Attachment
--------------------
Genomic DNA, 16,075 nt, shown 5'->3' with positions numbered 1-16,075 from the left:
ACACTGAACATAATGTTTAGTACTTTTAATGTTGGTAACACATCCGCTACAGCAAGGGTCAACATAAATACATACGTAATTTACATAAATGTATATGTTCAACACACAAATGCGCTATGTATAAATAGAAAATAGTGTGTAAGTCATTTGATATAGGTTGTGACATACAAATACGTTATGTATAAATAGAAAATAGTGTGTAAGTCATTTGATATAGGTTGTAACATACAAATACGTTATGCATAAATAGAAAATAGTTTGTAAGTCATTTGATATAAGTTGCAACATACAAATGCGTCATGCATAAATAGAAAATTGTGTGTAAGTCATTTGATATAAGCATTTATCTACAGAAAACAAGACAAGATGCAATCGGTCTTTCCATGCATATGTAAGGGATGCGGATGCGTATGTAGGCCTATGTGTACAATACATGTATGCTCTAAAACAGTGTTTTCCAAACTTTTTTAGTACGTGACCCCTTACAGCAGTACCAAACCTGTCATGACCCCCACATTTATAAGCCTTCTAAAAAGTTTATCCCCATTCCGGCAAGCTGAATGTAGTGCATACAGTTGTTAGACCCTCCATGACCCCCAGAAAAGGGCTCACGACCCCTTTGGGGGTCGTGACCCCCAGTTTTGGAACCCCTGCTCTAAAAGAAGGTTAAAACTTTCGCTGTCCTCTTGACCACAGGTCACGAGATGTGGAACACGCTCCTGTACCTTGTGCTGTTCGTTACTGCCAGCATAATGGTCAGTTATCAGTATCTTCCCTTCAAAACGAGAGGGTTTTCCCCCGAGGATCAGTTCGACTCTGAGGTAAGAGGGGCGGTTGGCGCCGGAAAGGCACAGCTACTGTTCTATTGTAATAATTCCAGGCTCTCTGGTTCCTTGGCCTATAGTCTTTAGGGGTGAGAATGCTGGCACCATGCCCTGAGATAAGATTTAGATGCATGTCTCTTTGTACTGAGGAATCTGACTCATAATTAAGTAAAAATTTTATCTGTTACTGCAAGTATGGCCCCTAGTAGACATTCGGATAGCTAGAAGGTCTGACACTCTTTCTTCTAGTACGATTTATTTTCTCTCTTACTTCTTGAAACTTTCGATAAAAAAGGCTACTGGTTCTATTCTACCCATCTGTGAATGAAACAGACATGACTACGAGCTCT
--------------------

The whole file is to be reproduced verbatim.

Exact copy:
Genomic DNA, 16,075 nt, shown 5'->3' with positions numbered 1-16,075 from the left:
ACACTGAACATAATGTTTAGTACTTTTAATGTTGGTAACACATCCGCTACAGCAAGGGTCAACATAAATACATACGTAATTTACATAAATGTATATGTTCAACACACAAATGCGCTATGTATAAATAGAAAATAGTGTGTAAGTCATTTGATATAGGTTGTGACATACAAATACGTTATGTATAAATAGAAAATAGTGTGTAAGTCATTTGATATAGGTTGTAACATACAAATACGTTATGCATAAATAGAAAATAGTTTGTAAGTCATTTGATATAAGTTGCAACATACAAATGCGTCATGCATAAATAGAAAATTGTGTGTAAGTCATTTGATATAAGCATTTATCTACAGAAAACAAGACAAGATGCAATCGGTCTTTCCATGCATATGTAAGGGATGCGGATGCGTATGTAGGCCTATGTGTACAATACATGTATGCTCTAAAACAGTGTTTTCCAAACTTTTTTAGTACGTGACCCCTTACAGCAGTACCAAACCTGTCATGACCCCCACATTTATAAGCCTTCTAAAAAGTTTATCCCCATTCCGGCAAGCTGAATGTAGTGCATACAGTTGTTAGACCCTCCATGACCCCCAGAAAAGGGCTCACGACCCCTTTGGGGGTCGTGACCCCCAGTTTTGGAACCCCTGCTCTAAAAGAAGGTTAAAACTTTCGCTGTCCTCTTGACCACAGGTCACGAGATGTGGAACACGCTCCTGTACCTTGTGCTGTTCGTTACTGCCAGCATAATGGTCAGTTATCAGTATCTTCCCTTCAAAACGAGAGGGTTTTCCCCCGAGGATCAGTTCGACTCTGAGGTAAGAGGGGCGGTTGGCGCCGGAAAGGCACAGCTACTGTTCTATTGTAATAATTCCAGGCTCTCTGGTTCCTTGGCCTATAGTCTTTAGGGGTGAGAATGCTGGCACCATGCCCTGAGATAAGATTTAGATGCATGTCTCTTTGTACTGAGGAATCTGACTCATAATTAAGTAAAAATTTTATCTGTTACTGCAAGTATGGCCCCTAGTAGACATTCGGATAGCTAGAAGGTCTGACACTCTTTCTTCTAGTACGATTTATTTTCTCTCTTACTTCTTGAAACTTTCGATAAAAAAGGCTACTGGTTCTATTCTACCCATCTGTGAATGAAACAGACATGACTACGAGCTCT